You work at a popular pasta joint. Customers line up for blocks to get in. On Tuesday nights. It can get hectic. One hectic day you spot a regular customer in the crowd. You make eye contact and she approaches. Uh oh? She has that look of wanting something. You’re very busy.
She would like to buy some lemons. Some what? You heard her. Lemons. And she doesn’t mean a car with mechanical problems. She wants the stuff you squeeze on seafood pasta dishes. What kind of a request is that? No. You don’t sell lemons and right now you’re very busy. Didn’t she look at the sign? It says World’s most Fabulous Pasta. Not fabulous lemons. So what do you do with such an unorthodox request?
Are you the customer comes first type? Or do you stick to the rules and only the rules? Would a more reasonable request cause you to bend the rules? And how much flexibility is right anyhow? The answers aren’t always clear cut but your responses in any given customer service situation can have consequences you never imagined.
Management consultant, Peter Bregman found himself at the mercy of customer service with a rather reasonable request. In his travels he was at an upscale hotel where he asked for an extension on his checkout time. The hotel management refused, saying the hotel was full but then offered him the extended time if he would pay for half a day’s stay. He’ll never stay there again. And it’s not just that specific place but all the other hotels in the chain. He later wrote favorably about his stay in a competing hotel.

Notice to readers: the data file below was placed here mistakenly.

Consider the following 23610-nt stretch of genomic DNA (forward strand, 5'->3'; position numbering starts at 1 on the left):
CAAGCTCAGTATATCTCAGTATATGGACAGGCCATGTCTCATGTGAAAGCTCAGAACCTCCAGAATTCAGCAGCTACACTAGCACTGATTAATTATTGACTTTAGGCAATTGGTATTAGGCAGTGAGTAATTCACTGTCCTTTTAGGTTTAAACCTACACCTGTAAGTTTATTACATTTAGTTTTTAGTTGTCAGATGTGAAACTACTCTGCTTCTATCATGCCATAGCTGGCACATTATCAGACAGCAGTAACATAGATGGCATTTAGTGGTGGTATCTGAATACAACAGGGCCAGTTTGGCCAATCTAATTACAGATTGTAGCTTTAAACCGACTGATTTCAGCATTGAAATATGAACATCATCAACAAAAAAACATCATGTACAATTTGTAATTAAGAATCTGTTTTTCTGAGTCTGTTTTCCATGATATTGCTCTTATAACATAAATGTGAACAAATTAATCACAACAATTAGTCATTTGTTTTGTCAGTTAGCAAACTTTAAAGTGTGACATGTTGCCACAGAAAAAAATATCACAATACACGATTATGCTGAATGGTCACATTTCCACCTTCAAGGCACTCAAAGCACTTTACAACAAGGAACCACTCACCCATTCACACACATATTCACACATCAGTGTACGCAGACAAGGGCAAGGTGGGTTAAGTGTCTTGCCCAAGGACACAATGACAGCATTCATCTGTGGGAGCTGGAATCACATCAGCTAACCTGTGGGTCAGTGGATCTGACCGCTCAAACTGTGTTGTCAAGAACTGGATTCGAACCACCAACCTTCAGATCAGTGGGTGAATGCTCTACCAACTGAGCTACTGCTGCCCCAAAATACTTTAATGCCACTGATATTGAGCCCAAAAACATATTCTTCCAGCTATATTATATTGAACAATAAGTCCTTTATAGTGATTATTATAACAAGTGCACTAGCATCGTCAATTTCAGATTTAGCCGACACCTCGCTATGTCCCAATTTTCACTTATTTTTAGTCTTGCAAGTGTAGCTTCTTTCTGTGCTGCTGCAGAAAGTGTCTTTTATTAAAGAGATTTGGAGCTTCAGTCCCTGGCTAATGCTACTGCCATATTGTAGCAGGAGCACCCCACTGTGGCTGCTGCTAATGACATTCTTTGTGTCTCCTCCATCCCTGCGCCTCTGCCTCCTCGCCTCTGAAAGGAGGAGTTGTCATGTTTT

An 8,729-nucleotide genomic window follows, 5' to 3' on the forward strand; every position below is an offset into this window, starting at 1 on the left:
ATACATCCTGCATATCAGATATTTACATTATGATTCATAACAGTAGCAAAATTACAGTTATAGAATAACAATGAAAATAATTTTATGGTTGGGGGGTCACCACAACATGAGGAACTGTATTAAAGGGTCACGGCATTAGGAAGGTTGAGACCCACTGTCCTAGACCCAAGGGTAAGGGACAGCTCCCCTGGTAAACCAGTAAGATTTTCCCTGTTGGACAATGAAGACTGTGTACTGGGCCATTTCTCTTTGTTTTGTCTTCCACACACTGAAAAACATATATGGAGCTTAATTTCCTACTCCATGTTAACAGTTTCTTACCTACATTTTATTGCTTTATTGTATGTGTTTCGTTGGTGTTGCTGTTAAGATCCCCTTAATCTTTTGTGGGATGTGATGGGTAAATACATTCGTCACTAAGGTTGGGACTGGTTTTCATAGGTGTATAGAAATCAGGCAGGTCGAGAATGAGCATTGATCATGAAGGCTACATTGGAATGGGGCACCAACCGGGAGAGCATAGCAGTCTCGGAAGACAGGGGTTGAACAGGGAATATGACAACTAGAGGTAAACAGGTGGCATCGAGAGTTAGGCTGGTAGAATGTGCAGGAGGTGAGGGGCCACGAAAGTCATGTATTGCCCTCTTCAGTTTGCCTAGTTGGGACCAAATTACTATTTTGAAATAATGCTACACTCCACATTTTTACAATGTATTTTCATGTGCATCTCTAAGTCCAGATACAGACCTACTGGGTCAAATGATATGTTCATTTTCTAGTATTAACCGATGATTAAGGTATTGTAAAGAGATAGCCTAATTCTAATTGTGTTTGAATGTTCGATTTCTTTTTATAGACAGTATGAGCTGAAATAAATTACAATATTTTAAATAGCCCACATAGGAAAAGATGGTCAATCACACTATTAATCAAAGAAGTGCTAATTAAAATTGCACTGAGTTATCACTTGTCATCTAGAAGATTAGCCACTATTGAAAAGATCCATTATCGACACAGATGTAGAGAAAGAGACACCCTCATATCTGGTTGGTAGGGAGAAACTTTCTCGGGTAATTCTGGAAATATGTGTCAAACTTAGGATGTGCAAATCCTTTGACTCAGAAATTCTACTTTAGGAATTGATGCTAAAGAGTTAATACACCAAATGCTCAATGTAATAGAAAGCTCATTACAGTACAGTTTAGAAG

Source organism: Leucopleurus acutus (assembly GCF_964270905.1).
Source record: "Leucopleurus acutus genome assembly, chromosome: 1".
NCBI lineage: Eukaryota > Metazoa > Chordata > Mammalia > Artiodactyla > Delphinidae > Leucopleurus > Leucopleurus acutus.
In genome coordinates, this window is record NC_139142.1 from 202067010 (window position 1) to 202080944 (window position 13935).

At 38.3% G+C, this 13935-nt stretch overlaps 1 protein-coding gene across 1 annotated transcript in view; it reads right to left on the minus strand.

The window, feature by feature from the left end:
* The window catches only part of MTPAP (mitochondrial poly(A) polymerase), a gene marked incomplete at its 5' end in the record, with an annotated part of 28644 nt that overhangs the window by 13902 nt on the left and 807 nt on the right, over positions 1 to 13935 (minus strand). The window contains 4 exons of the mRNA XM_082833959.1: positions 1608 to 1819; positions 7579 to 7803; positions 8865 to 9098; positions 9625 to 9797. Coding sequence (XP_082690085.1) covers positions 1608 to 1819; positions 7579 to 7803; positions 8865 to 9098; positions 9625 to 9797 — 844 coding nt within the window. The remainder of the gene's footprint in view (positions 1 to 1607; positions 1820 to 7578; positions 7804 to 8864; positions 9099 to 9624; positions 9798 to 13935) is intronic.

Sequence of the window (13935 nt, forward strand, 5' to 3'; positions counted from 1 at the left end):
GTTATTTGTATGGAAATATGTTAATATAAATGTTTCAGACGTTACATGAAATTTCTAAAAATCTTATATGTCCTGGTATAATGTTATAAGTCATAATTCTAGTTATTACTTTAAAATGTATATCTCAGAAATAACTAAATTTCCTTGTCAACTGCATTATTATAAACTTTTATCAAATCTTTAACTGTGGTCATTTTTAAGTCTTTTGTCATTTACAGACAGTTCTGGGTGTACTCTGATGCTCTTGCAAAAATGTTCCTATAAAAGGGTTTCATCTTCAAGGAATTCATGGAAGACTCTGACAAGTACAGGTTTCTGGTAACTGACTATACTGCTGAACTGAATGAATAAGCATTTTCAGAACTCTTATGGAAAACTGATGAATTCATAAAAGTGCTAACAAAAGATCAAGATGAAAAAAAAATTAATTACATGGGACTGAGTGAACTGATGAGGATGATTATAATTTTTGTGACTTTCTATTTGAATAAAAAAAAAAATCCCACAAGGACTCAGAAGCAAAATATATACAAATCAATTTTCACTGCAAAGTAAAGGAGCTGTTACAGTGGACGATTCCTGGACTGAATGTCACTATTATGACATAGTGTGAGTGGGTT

The customer may not always be right but customer service should be. Unless yours is the only business in the world with your special product, you’ll spend a lifetime warding off the competition. Wouldn’t it be nice to know that your customers will keep coming back regardless of the competition?
Read Peter Bregman’s piece here: http://blogs.harvardbusiness.org/bregman/2009/03/the-real-secret-of-thoroughly.html